A Stormy Spanish Summer(5)

By: Penny Jordan

Shocked, Fliss veered away from pursuing her own thoughts, her face starting to burn. What was happening to her? She felt as though she had been struck by a thunderbolt, the aftershock leaving her feeling sick and shaky. How could she have allowed herself to think like that about Vidal?

‘You shouldn’t have come here to Spain, Felicity.’

‘You mean you didn’t want me to come,’ Fliss responded at Vidal’s coldly delivered words. ‘Well, I’ve got news for you, Vidal. I’m not sixteen any more, and you can’t tell me what to do. Now, if you’ll excuse me, I would like to go and check in to my hotel. There was no need for you to come here to the airport,’ she told him, intent on dismissing him. ‘We don’t have anything to say to one another that can’t be said tomorrow, at our meeting with my late father’s attorney.’

She made to step past him, but as she did so his hand shot out, his long tanned fingers curling round her arm and restraining her. It seemed odd that such an elegant hand with such fastidiously well-cared-for nails could possess such feral male power, but it did, Fliss recognised as her flesh pulsed hotly beneath his hold. Her blood was beating with unfamiliar speed, as though responding to his command and not the command of her own body.

Her sharp, ‘Let me go,’ was met with a dark look.

‘There is nothing I would like to do more, I assure you. But since my mother is expecting you to stay with us, and will be awaiting our arrival, I’m afraid that that is not possible.’

‘Your mother?’

‘Yes. She has come especially from her home in the mountains to our townhouse, here in the city, so that she can welcome you into the family.’

‘Welcome me into the family?’ Fliss shot him a derisory look. ‘Do you think I want that after the way “the family” treated my mother—the au pair not good enough to marry my father? The way they refused to acknowledge my existence?’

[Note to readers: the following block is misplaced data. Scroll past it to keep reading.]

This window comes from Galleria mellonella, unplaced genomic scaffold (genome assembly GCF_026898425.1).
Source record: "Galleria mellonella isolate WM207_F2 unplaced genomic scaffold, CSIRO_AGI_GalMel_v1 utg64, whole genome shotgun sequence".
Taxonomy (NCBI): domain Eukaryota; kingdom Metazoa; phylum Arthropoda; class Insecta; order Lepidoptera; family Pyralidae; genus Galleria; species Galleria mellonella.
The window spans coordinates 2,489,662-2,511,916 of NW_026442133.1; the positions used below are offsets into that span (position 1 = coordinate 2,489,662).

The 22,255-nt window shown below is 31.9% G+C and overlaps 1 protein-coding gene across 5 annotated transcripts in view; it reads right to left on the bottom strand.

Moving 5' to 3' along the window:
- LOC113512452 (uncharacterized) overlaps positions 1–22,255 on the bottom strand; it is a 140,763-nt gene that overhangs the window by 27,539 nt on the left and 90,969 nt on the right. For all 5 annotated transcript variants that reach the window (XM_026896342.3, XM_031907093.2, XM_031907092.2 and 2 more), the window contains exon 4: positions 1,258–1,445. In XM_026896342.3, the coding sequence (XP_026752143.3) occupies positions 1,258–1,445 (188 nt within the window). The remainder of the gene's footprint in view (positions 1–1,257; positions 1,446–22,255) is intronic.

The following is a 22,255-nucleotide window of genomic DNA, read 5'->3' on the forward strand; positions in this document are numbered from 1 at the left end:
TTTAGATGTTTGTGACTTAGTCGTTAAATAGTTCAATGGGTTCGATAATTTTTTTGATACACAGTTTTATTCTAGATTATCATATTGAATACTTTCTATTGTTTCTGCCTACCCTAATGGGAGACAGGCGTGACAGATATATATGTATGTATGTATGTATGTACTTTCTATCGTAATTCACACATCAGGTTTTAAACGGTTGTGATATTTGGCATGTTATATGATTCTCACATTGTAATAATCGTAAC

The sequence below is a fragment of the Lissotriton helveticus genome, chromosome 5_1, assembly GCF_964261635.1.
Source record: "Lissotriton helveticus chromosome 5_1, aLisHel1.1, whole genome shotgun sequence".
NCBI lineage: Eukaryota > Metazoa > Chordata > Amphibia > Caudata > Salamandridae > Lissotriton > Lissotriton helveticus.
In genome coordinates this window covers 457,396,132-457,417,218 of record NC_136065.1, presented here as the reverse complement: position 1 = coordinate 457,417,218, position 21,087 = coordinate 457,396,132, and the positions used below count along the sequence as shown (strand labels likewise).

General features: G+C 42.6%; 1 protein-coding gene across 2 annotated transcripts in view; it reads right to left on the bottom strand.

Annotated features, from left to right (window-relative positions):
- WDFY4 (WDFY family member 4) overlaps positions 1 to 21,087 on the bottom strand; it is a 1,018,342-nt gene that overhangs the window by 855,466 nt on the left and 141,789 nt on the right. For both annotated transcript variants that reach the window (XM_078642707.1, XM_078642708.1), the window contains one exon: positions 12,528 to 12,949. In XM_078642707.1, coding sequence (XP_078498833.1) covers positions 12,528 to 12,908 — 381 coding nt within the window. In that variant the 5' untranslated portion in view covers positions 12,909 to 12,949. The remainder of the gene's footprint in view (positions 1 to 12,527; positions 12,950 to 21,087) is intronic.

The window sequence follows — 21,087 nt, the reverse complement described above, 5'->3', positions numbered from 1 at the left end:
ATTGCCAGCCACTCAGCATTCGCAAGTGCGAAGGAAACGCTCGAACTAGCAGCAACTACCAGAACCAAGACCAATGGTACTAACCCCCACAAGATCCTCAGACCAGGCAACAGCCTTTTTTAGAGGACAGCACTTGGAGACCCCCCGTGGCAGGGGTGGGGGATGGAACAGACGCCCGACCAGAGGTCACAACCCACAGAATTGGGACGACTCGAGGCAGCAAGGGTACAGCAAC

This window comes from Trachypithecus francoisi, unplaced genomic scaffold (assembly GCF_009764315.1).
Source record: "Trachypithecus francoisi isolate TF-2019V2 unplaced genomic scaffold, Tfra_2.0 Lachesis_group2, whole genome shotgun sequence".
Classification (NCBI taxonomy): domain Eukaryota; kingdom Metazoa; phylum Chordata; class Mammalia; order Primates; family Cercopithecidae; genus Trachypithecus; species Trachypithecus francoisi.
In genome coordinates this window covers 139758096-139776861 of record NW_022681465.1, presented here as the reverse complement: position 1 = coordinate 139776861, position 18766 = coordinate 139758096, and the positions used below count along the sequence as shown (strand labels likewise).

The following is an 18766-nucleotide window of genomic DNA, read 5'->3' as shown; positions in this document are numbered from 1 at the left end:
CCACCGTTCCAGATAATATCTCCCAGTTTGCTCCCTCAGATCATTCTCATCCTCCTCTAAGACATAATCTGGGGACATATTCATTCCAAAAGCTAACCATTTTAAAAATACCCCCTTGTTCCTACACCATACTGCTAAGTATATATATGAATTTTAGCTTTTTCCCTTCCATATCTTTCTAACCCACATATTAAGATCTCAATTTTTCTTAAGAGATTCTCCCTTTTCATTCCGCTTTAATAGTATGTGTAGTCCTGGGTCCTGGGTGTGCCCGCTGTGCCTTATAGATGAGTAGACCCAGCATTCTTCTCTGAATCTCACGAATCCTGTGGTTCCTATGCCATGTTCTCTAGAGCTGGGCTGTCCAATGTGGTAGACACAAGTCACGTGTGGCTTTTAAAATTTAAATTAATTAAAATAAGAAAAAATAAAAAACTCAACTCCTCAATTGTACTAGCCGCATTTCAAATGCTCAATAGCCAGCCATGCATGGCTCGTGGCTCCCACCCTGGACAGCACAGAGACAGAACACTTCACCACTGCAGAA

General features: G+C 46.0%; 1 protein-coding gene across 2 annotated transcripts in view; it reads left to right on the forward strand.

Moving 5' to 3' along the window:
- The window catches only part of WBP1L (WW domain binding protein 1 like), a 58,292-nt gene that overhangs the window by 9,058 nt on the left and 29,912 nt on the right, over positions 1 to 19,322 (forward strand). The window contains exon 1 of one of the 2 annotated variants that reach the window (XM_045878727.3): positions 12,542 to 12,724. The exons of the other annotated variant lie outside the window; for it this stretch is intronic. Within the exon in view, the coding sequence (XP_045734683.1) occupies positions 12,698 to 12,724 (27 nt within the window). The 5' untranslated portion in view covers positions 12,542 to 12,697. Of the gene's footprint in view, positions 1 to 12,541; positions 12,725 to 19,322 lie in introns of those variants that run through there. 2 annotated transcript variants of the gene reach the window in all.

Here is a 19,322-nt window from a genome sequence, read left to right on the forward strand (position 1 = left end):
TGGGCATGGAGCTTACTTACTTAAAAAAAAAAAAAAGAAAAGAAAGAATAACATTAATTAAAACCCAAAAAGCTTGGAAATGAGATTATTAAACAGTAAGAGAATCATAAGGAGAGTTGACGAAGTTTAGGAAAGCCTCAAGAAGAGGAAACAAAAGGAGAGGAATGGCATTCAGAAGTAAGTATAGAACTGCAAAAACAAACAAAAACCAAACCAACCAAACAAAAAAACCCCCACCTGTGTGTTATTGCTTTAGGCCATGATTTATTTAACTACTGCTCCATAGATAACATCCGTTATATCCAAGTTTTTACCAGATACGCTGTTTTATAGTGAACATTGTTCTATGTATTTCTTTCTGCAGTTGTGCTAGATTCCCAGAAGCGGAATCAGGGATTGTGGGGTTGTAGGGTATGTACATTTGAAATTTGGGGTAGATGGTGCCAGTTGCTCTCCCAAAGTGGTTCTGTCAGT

Ignoring Fliss’s angry outburst as though she hadn’t spoken, Vidal continued coldly, ‘You should have thought of the consequences of coming here before you decided to do so—but then you are not someone who thinks it important to think of the consequences of your behaviour, are you, Felicity? Neither the consequences nor their effect on others.’

Fliss couldn’t bring herself to look at him. Of course he would throw that at her. Of course he would.

‘I have no wish to meet your mother. My hotel booking—’

‘Has been cancelled.’

No, she couldn’t. She wouldn’t. Panic hit her. Fliss opened her mouth to protest, but it was too late. She was already being propelled firmly towards the car park. A sudden movement of the crowd pushed her closer to Vidal’s side, and her own flesh was immediately aware of the male strength and heat of his body as her thigh came into brief contact with his, hard with muscle beneath the expensive fabric of his clothes. She recoiled, her mouth dry, her heart thudding, as memories she couldn’t bear to relive mocked her attempts to deny them.

They moved swiftly along in the full glare and heat of the high summer sun—which was surely why her body had started to burn so hotly that she could feel the beat of her own blood in her face.

‘You should be wearing a hat,’ Vidal rebuked her, his critical gaze raking her hot face. ‘You are too pale-skinned to be exposed to the full heat of our sun.’

It wasn’t the sun that was the cause of the heat burning her, Fliss knew. But thankfully only she knew that.

‘I have a hat in my case,’ she told him. ‘But since I expected to go straight to my hotel from the airport by taxi, rather than being virtually kidnapped and forced to stand in the sun’s full glare, I didn’t think it necessary.’

‘The only reason you were standing anywhere was because you chose to create an argument. My car is over here,’ Vidal told her. His arrogance caused Fliss to grit her teeth. How typical it was of everything she knew about him that he made no attempt to apologise and instead tried to put her in the wrong. He had lifted his hand, as though to place it against the small of her back and no doubt propel her in the direction of the waiting vehicle, but her immediate reaction was to step hurriedly away from him. She could not bear him to touch her. To do so would be a form of self-betrayal she could not endure. And besides, he was too … Too what? Too male?

He had seen her hasty movement, of course, and now he was looking at her in a way that locked her stomach muscles against the biting contempt of that look.

‘It’s too late for you to put on the “shrinking virgin, fearful of a man’s touch” act for me,’ he warned her

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